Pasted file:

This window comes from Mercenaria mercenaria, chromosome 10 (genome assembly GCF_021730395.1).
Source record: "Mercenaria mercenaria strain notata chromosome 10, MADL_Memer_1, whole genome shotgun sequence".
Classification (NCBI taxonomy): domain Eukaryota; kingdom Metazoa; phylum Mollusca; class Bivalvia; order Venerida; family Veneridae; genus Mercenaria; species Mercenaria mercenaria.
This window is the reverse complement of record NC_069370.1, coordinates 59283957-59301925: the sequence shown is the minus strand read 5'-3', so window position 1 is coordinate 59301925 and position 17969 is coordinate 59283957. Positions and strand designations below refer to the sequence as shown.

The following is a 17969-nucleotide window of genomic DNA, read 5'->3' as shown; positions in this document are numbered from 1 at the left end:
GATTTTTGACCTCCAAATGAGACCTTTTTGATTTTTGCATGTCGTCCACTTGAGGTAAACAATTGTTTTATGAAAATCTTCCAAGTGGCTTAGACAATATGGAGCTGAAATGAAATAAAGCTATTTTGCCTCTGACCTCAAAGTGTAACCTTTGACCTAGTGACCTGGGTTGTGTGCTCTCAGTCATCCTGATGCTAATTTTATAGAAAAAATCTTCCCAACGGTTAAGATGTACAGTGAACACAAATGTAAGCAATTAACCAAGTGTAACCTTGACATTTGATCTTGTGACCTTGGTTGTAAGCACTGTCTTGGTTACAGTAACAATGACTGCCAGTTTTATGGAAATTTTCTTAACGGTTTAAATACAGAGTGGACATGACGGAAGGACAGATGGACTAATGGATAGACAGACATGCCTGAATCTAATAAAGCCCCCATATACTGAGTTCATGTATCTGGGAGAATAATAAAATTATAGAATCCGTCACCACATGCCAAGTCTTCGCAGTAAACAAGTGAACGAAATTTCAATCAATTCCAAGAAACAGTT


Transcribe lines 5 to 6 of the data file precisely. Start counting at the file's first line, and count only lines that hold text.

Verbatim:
The following is a 17969-nucleotide window of genomic DNA, read 5'->3' as shown; positions in this document are numbered from 1 at the left end:
GATTTTTGACCTCCAAATGAGACCTTTTTGATTTTTGCATGTCGTCCACTTGAGGTAAACAATTGTTTTATGAAAATCTTCCAAGTGGCTTAGACAATATGGAGCTGAAATGAAATAAAGCTATTTTGCCTCTGACCTCAAAGTGTAACCTTTGACCTAGTGACCTGGGTTGTGTGCTCTCAGTCATCCTGATGCTAATTTTATAGAAAAAATCTTCCCAACGGTTAAGATGTACAGTGAACACAAATGTAAGCAATTAACCAAGTGTAACCTTGACATTTGATCTTGTGACCTTGGTTGTAAGCACTGTCTTGGTTACAGTAACAATGACTGCCAGTTTTATGGAAATTTTCTTAACGGTTTAAATACAGAGTGGACATGACGGAAGGACAGATGGACTAATGGATAGACAGACATGCCTGAATCTAATAAAGCCCCCATATACTGAGTTCATGTATCTGGGAGAATAATAAAATTATAGAATCCGTCACCACATGCCAAGTCTTCGCAGTAAACAAGTGAACGAAATTTCAATCAATTCCAAGAAACAGTT